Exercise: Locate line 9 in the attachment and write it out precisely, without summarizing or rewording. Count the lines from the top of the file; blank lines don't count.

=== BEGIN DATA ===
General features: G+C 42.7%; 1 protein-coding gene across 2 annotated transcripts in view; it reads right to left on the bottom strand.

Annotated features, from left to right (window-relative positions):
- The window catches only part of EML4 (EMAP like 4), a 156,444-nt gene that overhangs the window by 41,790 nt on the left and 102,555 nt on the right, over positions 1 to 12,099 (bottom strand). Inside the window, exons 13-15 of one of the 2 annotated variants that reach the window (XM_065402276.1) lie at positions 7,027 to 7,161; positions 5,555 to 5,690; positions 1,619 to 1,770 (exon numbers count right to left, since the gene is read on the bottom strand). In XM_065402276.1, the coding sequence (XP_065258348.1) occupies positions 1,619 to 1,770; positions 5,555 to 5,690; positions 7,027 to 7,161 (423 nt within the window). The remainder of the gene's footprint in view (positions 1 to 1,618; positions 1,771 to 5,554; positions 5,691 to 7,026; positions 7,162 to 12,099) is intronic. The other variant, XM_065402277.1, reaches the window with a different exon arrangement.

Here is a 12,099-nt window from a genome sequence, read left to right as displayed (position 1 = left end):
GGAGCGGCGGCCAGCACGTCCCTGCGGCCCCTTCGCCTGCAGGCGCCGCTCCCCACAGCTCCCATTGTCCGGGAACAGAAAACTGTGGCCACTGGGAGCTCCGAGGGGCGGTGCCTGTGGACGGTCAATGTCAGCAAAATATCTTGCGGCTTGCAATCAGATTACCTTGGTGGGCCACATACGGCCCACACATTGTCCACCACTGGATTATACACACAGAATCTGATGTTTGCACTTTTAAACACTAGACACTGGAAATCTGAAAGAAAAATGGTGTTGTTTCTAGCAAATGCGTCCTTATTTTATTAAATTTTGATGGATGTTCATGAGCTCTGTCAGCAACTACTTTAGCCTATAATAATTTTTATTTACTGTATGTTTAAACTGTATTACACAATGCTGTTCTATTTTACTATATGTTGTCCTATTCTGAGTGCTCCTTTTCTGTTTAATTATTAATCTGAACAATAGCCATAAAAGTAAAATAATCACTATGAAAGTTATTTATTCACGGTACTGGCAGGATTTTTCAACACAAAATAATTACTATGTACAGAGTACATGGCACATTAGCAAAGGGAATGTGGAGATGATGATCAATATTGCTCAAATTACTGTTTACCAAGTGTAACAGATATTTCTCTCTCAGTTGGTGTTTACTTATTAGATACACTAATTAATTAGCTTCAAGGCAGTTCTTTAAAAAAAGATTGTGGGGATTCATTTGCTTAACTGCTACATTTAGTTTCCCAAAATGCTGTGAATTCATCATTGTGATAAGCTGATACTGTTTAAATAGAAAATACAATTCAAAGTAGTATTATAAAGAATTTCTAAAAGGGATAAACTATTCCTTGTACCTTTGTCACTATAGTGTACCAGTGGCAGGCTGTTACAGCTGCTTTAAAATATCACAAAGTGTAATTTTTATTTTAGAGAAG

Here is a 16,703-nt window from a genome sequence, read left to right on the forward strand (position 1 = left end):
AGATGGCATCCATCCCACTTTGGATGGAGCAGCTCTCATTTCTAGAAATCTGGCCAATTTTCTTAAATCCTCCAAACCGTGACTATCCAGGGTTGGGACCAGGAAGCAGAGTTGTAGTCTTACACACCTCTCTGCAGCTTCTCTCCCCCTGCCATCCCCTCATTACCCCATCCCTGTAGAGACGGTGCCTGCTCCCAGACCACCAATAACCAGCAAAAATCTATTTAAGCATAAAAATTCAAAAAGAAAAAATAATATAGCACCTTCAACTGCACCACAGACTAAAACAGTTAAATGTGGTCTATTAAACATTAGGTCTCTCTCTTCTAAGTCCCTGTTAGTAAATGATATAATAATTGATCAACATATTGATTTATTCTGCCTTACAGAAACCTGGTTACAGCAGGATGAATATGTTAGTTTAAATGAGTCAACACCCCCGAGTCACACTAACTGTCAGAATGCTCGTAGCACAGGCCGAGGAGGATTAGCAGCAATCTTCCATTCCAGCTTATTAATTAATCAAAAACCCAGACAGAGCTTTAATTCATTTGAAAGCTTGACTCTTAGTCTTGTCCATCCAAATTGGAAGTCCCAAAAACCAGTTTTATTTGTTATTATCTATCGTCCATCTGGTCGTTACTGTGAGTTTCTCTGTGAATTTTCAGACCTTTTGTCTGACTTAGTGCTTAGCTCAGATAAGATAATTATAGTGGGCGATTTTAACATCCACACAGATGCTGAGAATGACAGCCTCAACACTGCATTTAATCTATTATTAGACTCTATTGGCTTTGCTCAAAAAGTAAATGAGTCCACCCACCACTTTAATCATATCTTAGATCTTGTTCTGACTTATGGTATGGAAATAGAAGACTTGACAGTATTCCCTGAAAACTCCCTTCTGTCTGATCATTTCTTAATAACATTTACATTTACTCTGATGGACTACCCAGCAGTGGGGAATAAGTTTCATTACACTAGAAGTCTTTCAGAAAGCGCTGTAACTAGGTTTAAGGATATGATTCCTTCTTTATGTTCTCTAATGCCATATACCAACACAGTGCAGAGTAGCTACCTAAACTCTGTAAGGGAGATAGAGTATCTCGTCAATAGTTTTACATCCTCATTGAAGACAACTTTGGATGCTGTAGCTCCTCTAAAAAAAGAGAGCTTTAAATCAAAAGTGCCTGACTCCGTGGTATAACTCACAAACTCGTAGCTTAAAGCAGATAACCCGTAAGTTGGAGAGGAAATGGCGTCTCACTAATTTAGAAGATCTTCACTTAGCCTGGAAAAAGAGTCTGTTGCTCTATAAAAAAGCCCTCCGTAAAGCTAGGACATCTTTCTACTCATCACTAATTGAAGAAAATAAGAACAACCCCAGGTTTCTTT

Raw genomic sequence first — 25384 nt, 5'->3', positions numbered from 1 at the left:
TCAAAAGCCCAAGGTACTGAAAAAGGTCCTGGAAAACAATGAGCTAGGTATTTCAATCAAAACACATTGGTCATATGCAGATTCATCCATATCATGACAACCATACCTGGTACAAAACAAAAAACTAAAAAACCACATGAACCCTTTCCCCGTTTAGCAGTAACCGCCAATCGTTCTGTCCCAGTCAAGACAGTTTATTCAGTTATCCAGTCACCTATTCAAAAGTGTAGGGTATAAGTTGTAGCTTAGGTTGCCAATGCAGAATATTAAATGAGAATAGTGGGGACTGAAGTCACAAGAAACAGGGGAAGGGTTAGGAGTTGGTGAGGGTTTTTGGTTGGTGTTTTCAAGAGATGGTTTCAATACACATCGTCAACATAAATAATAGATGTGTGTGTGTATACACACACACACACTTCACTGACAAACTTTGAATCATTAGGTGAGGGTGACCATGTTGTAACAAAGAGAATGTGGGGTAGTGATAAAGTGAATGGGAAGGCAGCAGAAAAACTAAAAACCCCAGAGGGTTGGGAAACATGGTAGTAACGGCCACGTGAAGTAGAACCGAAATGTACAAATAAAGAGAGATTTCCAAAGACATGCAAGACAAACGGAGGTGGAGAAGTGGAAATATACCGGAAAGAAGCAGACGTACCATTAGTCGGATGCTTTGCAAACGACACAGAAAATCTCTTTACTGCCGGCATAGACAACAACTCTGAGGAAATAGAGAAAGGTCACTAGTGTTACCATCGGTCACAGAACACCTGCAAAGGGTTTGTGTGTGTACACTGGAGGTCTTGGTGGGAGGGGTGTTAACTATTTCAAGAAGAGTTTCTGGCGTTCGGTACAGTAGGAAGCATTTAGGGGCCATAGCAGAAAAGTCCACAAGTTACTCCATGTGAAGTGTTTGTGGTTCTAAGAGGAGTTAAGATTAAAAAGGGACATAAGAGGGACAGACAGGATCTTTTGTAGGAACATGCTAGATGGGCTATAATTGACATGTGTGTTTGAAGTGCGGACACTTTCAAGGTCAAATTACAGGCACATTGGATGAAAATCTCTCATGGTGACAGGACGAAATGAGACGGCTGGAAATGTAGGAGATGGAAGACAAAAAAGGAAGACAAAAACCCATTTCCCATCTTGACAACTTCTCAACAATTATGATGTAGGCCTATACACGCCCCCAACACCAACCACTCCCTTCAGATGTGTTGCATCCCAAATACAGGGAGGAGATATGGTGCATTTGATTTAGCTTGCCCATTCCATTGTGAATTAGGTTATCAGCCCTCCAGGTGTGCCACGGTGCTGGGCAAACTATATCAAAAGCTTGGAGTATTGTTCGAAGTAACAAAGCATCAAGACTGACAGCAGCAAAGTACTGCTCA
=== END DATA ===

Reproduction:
TCAAAAGCCCAAGGTACTGAAAAAGGTCCTGGAAAACAATGAGCTAGGTATTTCAATCAAAACACATTGGTCATATGCAGATTCATCCATATCATGACAACCATACCTGGTACAAAACAAAAAACTAAAAAACCACATGAACCCTTTCCCCGTTTAGCAGTAACCGCCAATCGTTCTGTCCCAGTCAAGACAGTTTATTCAGTTATCCAGTCACCTATTCAAAAGTGTAGGGTATAAGTTGTAGCTTAGGTTGCCAATGCAGAATATTAAATGAGAATAGTGGGGACTGAAGTCACAAGAAACAGGGGAAGGGTTAGGAGTTGGTGAGGGTTTTTGGTTGGTGTTTTCAAGAGATGGTTTCAATACACATCGTCAACATAAATAATAGATGTGTGTGTGTATACACACACACACACTTCACTGACAAACTTTGAATCATTAGGTGAGGGTGACCATGTTGTAACAAAGAGAATGTGGGGTAGTGATAAAGTGAATGGGAAGGCAGCAGAAAAACTAAAAACCCCAGAGGGTTGGGAAACATGGTAGTAACGGCCACGTGAAGTAGAACCGAAATGTACAAATAAAGAGAGATTTCCAAAGACATGCAAGACAAACGGAGGTGGAGAAGTGGAAATATACCGGAAAGAAGCAGACGTACCATTAGTCGGATGCTTTGCAAACGACACAGAAAATCTCTTTACTGCCGGCATAGACAACAACTCTGAGGAAATAGAGAAAGGTCACTAGTGTTACCATCGGTCACAGAACACCTGCAAAGGGTTTGTGTGTGTACACTGGAGGTCTTGGTGGGAGGGGTGTTAACTATTTCAAGAAGAGTTTCTGGCGTTCGGTACAGTAGGAAGCATTTAGGGGCCATAGCAGAAAAGTCCACAAGTTACTCCATGTGAAGTGTTTGTGGTTCTAAGAGGAGTTAAGATTAAAAAGGGACATAAGAGGGACAGACAGGATCTTTTGTAGGAACATGCTAGATGGGCTATAATTGACATGTGTGTTTGAAGTGCGGACACTTTCAAGGTCAAATTACAGGCACATTGGATGAAAATCTCTCATGGTGACAGGACGAAATGAGACGGCTGGAAATGTAGGAGATGGAAGACAAAAAAGGAAGACAAAAACCCATTTCCCATCTTGACAACTTCTCAACAATTATGATGTAGGCCTATACACGCCCCCAACACCAACCACTCCCTTCAGATGTGTTGCATCCCAAATACAGGGAGGAGATATGGTGCATTTGATTTAGCTTGCCCATTCCATTGTGAATTAGGTTATCAGCCCTCCAGGTGTGCCACGGTGCTGGGCAAACTATATCAAAAGCTTGGAGTATTGTTCGAAGTAACAAAGCATCAAGACTGACAGCAGCAAAGTACTGCTCA